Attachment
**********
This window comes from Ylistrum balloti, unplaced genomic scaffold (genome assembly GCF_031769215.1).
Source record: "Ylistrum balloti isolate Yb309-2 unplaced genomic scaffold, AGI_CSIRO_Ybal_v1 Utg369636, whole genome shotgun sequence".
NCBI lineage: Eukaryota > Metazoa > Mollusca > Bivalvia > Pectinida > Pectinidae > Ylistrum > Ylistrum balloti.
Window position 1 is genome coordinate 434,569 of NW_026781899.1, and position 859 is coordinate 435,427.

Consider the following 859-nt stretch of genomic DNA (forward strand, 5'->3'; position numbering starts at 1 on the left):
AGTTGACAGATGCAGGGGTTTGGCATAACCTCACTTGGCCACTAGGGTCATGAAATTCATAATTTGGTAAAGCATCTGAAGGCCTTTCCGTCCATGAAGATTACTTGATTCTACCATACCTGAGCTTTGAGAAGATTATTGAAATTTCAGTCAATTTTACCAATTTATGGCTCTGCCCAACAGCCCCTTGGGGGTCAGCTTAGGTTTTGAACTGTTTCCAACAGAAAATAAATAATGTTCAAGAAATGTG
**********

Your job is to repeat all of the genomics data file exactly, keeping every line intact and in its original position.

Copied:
This window comes from Ylistrum balloti, unplaced genomic scaffold (genome assembly GCF_031769215.1).
Source record: "Ylistrum balloti isolate Yb309-2 unplaced genomic scaffold, AGI_CSIRO_Ybal_v1 Utg369636, whole genome shotgun sequence".
NCBI lineage: Eukaryota > Metazoa > Mollusca > Bivalvia > Pectinida > Pectinidae > Ylistrum > Ylistrum balloti.
Window position 1 is genome coordinate 434,569 of NW_026781899.1, and position 859 is coordinate 435,427.

Consider the following 859-nt stretch of genomic DNA (forward strand, 5'->3'; position numbering starts at 1 on the left):
AGTTGACAGATGCAGGGGTTTGGCATAACCTCACTTGGCCACTAGGGTCATGAAATTCATAATTTGGTAAAGCATCTGAAGGCCTTTCCGTCCATGAAGATTACTTGATTCTACCATACCTGAGCTTTGAGAAGATTATTGAAATTTCAGTCAATTTTACCAATTTATGGCTCTGCCCAACAGCCCCTTGGGGGTCAGCTTAGGTTTTGAACTGTTTCCAACAGAAAATAAATAATGTTCAAGAAATGTG